There are many strains of cannabis, the characteristics and effects of which vary greatly. Making informed choices allows you to find the strain that is the best selection for your particular taste or preference. So how do we use science to organize the choices and make decisions?
The current understanding: Phytomorphology vs Chemometrics
Indica, Sativa, and Hybrid represent the current terminology used to sort and predict the effect of strains of cannabis. However, these terms describe the physical characteristics of the plant during growth and do not actually correlate to the effects of a strain at all. Instead of using Indica, Sativa, Hybrid, we should look to the chemistry of the plant to predict the effects.
The bioactive compounds in cannabis and hemp present in the highest volume are the cannabinoids and terpenes. Cannabinoids and terpenes in cannabis and hemp can represent upwards of 40% of the mass of a female flower. It is the profile of these highly potent compounds that is the best predictor of the effects of a particular strain. This profile is referred to as the plant’s chemotype; the identification and measurement of the cannabinoids and terpenoids in a strain.
Then why do people say “Indica, Sativa, Hybrid”?
Indica, Sativa, and Hybrid are in fact descriptors of the phytomorphology (the physical attributes) of the plant. In the past, these terms may have been more accurate at describing the attributes of strains, but they are now outdated. Due to continued breeding and hybridization of cannabis and hemp varieties, the original, physical characteristics of Cannabis Indica and Cannabis Sativa are no longer relevant in determining the chemical composition—and inevitably the effect—of the plant. So basically, we are using terms that no longer mean what we think they do.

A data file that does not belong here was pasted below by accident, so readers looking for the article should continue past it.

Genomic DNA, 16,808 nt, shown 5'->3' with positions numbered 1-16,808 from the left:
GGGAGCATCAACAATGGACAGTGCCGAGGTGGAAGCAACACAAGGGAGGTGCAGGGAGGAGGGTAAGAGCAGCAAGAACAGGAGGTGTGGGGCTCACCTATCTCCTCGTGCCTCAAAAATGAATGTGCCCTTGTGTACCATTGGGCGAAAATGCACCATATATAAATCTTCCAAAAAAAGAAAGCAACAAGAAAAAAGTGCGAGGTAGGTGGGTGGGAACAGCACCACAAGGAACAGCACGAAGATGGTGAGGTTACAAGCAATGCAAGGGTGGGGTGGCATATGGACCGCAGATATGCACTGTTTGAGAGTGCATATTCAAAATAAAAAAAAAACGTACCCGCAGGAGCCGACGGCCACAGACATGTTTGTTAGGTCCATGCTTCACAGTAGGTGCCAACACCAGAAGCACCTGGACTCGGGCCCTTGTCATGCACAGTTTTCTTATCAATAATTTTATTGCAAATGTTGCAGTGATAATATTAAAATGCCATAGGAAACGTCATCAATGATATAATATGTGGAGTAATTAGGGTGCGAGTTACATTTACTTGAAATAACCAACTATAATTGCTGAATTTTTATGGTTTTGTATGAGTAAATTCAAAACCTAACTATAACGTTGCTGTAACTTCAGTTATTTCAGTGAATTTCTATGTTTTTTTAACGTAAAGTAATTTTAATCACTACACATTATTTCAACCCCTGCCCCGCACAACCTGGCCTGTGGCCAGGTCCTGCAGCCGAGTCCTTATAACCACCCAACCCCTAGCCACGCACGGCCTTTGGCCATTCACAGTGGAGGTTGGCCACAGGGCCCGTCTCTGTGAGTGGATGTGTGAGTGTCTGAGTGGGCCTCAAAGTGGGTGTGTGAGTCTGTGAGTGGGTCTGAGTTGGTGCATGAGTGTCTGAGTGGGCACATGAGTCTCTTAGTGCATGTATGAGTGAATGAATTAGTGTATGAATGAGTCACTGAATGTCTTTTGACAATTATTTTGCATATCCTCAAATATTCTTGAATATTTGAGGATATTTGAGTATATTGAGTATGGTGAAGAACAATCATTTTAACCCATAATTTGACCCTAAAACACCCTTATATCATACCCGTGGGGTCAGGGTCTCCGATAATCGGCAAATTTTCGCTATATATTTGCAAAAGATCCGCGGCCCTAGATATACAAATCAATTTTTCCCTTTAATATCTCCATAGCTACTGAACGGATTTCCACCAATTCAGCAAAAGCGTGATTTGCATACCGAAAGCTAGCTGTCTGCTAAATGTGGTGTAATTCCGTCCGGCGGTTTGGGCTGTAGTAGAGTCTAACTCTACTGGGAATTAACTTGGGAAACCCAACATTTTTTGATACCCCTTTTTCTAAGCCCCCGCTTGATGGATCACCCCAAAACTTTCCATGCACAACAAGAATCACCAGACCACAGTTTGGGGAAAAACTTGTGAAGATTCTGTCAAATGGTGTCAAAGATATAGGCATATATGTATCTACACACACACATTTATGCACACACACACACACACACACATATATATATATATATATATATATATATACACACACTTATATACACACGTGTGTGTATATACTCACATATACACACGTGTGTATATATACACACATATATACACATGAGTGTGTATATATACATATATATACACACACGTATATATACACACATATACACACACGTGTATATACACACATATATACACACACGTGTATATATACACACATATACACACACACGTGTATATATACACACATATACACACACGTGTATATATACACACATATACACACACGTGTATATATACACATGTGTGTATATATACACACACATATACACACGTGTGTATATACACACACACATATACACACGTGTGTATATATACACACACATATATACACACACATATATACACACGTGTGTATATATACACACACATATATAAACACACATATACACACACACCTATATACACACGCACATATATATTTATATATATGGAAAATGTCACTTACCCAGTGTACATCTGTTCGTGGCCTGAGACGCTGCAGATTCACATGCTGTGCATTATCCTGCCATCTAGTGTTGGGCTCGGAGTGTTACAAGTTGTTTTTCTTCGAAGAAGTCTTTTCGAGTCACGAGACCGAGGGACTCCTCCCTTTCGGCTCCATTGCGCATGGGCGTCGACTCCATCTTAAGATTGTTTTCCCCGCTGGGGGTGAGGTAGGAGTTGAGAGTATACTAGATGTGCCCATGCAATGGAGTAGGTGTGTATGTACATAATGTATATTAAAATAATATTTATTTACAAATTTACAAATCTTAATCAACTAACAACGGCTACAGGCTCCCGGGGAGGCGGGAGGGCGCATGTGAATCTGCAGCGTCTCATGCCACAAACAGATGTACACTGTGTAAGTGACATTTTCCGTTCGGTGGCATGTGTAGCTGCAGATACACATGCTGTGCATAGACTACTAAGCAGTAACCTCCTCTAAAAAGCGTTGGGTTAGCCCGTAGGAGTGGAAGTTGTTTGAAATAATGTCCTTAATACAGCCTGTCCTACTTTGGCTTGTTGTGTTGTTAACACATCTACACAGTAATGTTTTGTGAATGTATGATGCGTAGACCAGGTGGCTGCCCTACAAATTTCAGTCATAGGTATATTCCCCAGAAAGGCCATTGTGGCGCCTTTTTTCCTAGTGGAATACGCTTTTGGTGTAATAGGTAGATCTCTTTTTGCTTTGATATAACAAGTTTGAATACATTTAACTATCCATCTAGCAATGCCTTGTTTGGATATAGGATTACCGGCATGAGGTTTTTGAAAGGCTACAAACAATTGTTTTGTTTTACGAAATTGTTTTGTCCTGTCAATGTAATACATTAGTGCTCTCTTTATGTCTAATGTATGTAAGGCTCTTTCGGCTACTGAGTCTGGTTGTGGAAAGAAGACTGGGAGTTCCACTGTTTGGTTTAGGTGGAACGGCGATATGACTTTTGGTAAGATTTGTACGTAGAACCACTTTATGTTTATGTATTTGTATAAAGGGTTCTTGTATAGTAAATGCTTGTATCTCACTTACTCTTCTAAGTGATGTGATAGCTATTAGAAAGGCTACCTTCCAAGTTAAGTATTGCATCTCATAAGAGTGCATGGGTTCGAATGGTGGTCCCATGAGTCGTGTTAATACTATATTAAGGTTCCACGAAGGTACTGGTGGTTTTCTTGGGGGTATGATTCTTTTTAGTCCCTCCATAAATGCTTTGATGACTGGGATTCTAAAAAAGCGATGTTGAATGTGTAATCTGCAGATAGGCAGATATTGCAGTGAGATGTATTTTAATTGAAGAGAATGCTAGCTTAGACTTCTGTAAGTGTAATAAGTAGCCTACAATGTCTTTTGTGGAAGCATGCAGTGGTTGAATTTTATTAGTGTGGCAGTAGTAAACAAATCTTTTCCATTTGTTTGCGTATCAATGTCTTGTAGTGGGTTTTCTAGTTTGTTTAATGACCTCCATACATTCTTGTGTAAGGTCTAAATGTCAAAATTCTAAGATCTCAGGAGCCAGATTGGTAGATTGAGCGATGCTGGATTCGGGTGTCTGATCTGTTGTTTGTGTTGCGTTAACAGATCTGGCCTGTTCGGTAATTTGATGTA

Phytomorphology: Short, squatty, wide/large leaf, short(er) flowering
Effects (no-longer accurate): Physically sedating; relaxing; couchlock
Phytomorphology: Long, stretchy, thin leaf, long flowering
Effects (no-longer accurate): Energizing, uplifting, cerebral
Read more about terpenes
Testing and reporting
Instead of using Indica, Sativa, Hybrid, we should look to the chemistry of the plant to predict the effects. Chemotype offers a better method of organizing cannabis strains and predicting effects and organoleptic attributes.
Smell and Flavor
Aromatic descriptors such as skunky, cheesy, floral, peppery, and many others are all commonly used to describe different strains of cannabis. These organoleptic characteristics (flavors and smells) of specific strains of cannabis are, for the most part, directly attributable to the presence, volume, and combination of specific terpenes/terpenoids. There are additional compounds, such as esters, flavonoids, and phenols, that also nuance the smell and flavor of cannabis but occur in much smaller volumes.
In addition to being predominantly responsible for the organoleptic characteristics, there is also evidence that terpenoids may have profound effects on the pharmacological and therapeutic effects of the cannabinoids. Terpenoids are quite potent by themselves, and affect animal and even human behavior when inhaled from ambient air at serum levels in the single digits ng/mL−1.